EDMONTON – It looked less like a protest than an awakening.
Nearly 100 National Hockey League players from four Western Conference teams trying to beat each other to go to the Stanley Cup, players from many countries and ethnicities, stood shoulder to shoulder Thursday in support of a two-day shutdown intended to shine a spotlight once again on systemic racism in the wake of the shooting of another unarmed Black man by a white police officer.
At the front and centre of the group, crowded into a press conference room inside the Edmonton bubble near the end of a historic day, stood Ryan Reaves, literally the biggest Black man in hockey.
This was a moment of empowerment – the manifestation of the players’ realization that on issues that are most important to them and their communities beyond hockey, they need not wait for their teams and league to tell them how they should feel and act.
“I think if you look around this room, there are a lot of white athletes in here, and I think that’s the statement that’s being made right now,” Reaves, the battering-ram forward from the Vegas Golden Knights who had been scheduled to terrorize the Vancouver Canucks on Thursday night, told reporters.
“It’s great that the NBA did this, and MLB and the WNBA. They have a lot of Black players in those leagues. But for all these athletes in here to take a stand and say: ‘You know what? We see the problem, too. And we stand behind you.’
“I go to war with these guys and I hate their guts on the ice, but I couldn’t be more proud of these guys. The statement they’ve made today is something that’s going to last.”
Racism is not a minority problem. It belongs to all of us. It is ridiculous to think the victims alone can fix it. Or should.
As the NHL allowed Wednesday night’s playoff games to go on even as players from the NBA and other leagues refused to perform after a Wisconsin police officer shot Jacob Blake seven times in the back while his three young children watched, Reaves wondered how he could possibly play Thursday.
If he sat out, he wondered if he would be the only one – and how would that look? Instead, 200 players walked out with him, and none will play again until Saturday as all eight teams left in the Stanley Cup tournament will postpone one game.
Reaves said he woke Thursday to a text from former St. Louis Blues teammate Kevin Shattenkirk, still playing in the Eastern Conference playoffs with the Tampa Bay Lightning, asking Reaves to speak to some players in the Toronto bubble.
Then he received a text from a player on the Canucks, tied 1-1 with the Knights in the second-round series, asking for a meeting.
Representing one of the most culturally and racially diverse cities in North America, Canucks players had talked early Thursday and were uncomfortable playing. They reached out to Reaves and then met with players from the Golden Knights.
Later, the group invited Evander Kane and Matt Dumba from the Hockey Diversity Alliance to speak to players, and more than 100 of them listened and asked questions. Players from the Canucks, Knights, Colorado Avalanche and Dallas Stars all decided not to play and informed the NHL and its Players’ Association.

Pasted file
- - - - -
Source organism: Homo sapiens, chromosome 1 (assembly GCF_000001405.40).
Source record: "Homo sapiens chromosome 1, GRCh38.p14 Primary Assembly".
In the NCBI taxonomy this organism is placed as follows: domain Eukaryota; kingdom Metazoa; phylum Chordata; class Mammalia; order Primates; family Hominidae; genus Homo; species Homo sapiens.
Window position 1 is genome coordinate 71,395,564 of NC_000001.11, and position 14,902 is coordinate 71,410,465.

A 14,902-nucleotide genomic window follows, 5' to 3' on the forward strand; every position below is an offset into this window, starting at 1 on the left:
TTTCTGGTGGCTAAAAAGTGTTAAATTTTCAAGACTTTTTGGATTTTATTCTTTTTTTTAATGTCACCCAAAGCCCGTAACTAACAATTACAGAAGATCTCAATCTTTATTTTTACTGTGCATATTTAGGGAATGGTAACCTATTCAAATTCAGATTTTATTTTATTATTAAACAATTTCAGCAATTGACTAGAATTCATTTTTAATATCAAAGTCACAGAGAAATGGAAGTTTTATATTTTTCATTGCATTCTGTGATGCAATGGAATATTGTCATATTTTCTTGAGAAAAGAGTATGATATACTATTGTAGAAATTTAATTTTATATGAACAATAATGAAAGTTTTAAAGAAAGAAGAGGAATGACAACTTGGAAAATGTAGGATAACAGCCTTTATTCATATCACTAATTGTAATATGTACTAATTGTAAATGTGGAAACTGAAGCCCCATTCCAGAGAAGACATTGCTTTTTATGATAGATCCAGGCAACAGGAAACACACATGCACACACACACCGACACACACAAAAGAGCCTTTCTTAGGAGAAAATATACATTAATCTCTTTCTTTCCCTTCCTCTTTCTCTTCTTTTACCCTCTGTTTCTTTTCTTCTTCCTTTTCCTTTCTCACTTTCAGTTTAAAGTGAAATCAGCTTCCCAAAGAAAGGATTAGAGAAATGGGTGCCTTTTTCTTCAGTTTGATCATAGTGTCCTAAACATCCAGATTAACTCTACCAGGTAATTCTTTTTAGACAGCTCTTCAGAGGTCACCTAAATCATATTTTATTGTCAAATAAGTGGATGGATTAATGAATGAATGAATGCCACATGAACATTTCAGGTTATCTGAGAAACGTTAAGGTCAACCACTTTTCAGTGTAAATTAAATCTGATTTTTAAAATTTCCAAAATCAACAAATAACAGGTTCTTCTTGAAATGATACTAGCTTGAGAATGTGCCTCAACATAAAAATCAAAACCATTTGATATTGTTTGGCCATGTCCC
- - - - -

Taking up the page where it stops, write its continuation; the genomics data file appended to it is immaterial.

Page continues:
The players decided.
“We were 100 per cent behind this from the moment it was brought up by the players,” Vegas coach Peter DeBoer said in a coaches’ press conference that followed the players’ video call. “Yes, it’s player-driven, but it’s team-supported.”
“There’s sports and then there are things that are bigger than sports,” Canuck coach Travis Green said. “I wasn’t surprised at all this morning when I spoke to our players and they wanted to talk to Ryan. These guys, they’re teammates within the league. They all care about each other, but when they go on the ice they still compete hard against each other. Yet they’re family. I felt that our group wanted to make sure the Vegas team knew, or Ryan knew, that they were behind him. I was behind them all the way, supported them 100 per cent with whatever decision they made. It’s hard not to be proud of them.”
Reaves was joined at the front of the room by Canucks captain Bo Horvat, Colorado Avalanche players Nazem Kadri and Pierre-Edouard Bellemare, and Dallas Stars centre Jason Dickinson.
The sight of all these players standing together, surrounded by teammates, made for a powerful and lasting image. This defiance in the name of social consciousness felt like a watershed moment for a league in which conformity and compliance are hallmarks of its culture.
“We need to come together,” Horvat said. “Obviously, this kind of stuff can’t stand. We need to educate ourselves and realize what’s going on in the world. I think (Reaves) hit the nail on the head: there needs to be change, and us being all together here as one definitely shows the strength in the hockey community.”
Kadri said: “Some things are bigger than sports and there comes a time you’ve got to start acting on your word. You can put up signs and have all that stuff, but at the end of the day, what are you really doing to make a difference? It’s that time for action.”